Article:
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Florida Notary Tips


When Can I Renew My Notary Commission in Florida


Florida notaries are appointed by the Governor for a four-year notary term. Your notary commission in Florida is not automatically renewed at the end of the notary term, and you must go through the same application process you did the first time you applied to become a notary in Florida.

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How to renew your notary commission in Florida


A Florida notary intending to renew his or her notary commission must do so as early as possible to avoid any lapse in his or her Florida notary work. The Florida notary process is simple and straightforward. Below is a step-by-step guide on how to renew your Florida notary commission:

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How Much Does It Cost To Become a Notary in Florida?


A Florida notary public is person of high integrity appointed by the Governor as a public servant to help deter fraud and to act as an impartial witness to the signing of important documents. A document notarized by a Florida notary public will assure a receiving party that the signers’ identities have been verified and the document was signed on the date stated on the notarial certificate.

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Florida Notary


There are over 400,000 notaries in the state of Florida. The Governor's Office is responsible for approving or rejecting Florida notary applications. The Florida notary application process is simple and straight forward. To qualify you must:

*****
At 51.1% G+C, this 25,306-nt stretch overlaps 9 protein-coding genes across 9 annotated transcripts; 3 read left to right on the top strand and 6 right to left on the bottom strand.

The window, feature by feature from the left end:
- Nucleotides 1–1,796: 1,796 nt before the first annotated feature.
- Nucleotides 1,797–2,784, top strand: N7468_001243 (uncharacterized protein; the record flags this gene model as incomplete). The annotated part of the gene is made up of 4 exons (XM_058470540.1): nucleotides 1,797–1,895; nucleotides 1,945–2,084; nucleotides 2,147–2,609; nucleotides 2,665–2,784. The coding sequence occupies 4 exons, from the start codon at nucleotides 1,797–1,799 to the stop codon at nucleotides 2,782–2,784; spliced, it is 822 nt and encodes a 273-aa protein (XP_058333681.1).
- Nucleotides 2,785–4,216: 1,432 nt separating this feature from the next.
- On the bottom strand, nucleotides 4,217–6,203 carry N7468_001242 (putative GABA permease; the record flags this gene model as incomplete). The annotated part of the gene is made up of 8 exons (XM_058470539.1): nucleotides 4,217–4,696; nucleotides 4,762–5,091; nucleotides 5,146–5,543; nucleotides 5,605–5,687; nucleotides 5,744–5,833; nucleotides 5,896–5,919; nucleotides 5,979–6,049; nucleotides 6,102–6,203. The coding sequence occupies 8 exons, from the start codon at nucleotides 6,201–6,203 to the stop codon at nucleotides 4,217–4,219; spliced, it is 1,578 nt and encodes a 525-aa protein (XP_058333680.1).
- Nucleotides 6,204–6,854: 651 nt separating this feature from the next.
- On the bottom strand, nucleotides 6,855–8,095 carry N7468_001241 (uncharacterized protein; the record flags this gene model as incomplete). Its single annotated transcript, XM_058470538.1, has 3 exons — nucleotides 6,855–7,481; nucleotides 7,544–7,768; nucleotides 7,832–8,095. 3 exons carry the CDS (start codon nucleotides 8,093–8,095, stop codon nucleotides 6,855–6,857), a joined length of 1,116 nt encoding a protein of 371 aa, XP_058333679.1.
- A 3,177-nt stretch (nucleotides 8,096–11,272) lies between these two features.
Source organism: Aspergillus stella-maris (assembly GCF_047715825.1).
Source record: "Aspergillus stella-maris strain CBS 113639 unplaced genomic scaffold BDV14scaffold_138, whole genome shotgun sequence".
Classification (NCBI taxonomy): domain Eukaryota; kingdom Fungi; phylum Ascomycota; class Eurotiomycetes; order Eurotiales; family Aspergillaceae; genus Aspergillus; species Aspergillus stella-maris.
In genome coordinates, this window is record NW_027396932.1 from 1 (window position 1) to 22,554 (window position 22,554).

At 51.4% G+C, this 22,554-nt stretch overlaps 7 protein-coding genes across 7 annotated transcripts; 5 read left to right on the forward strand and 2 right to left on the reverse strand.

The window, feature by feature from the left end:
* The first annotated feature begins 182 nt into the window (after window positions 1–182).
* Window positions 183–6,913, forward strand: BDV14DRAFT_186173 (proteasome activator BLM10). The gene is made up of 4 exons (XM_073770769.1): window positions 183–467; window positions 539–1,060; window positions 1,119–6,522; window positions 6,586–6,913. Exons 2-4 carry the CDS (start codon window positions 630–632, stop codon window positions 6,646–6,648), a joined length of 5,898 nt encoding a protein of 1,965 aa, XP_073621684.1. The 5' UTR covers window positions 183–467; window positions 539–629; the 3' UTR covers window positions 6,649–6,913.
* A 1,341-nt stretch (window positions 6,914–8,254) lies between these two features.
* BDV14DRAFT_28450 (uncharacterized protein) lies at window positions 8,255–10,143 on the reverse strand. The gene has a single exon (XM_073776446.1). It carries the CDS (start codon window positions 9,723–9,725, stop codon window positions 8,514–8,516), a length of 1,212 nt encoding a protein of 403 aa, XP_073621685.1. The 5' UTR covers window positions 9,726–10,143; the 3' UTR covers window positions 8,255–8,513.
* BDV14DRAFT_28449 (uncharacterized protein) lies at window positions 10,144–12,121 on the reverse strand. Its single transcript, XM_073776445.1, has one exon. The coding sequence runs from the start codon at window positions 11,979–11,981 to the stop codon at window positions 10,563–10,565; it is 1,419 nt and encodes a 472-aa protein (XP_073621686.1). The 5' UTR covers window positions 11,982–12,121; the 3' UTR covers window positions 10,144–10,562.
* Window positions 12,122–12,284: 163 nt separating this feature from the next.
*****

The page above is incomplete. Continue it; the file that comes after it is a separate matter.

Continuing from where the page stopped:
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Legal Disclaimer: The American Association of Notaries seeks to provide timely articles for notaries to assist them with information for managing their notary businesses, enhancing their notary education, and securing their notary stamp and notary supplies. Every effort is made to provide accurate and complete information in the American Association of Notaries newsletters. However, we make no warrant, expressed or implied, and we do not represent, undertake, or guarantee that the information in the newsletter is correct, accurate, complete, or non-misleading. Information in this article is not intended as legal advice. We are not attorneys. We do not pretend to be attorneys. Though we will sometimes provide information regarding notaries' best practices, federal laws and statutes, and the laws and statutes of each state, we have gathered this information from a variety of sources and do not warrant its accuracy. In no event shall the American Association of Notaries, its employees, or contractors be liable to you for any claims, penalties, loss, damage, or expenses, howsoever arising, including, and without limitation, direct or indirect loss or consequential loss out of or in connection with the use of the information contained in the American Association of Notaries newsletters. It is your responsibility to know the appropriate notary laws governing your state. Notaries are advised to seek the advice of their states' notary authorities or attorneys in their state if they have legal questions. If a section of this disclaimer is determined by any court or other competent authority to be unlawful and/or unenforceable, the other sections of this disclaimer continue in effect.

Florida notary bonds and errors and omissions insurance policies provided by this insurance agency, the American Association of Notaries, Inc., are underwritten by Western Surety Company (established 1900). Kal Tabbara is a licensed insurance agent in Florida.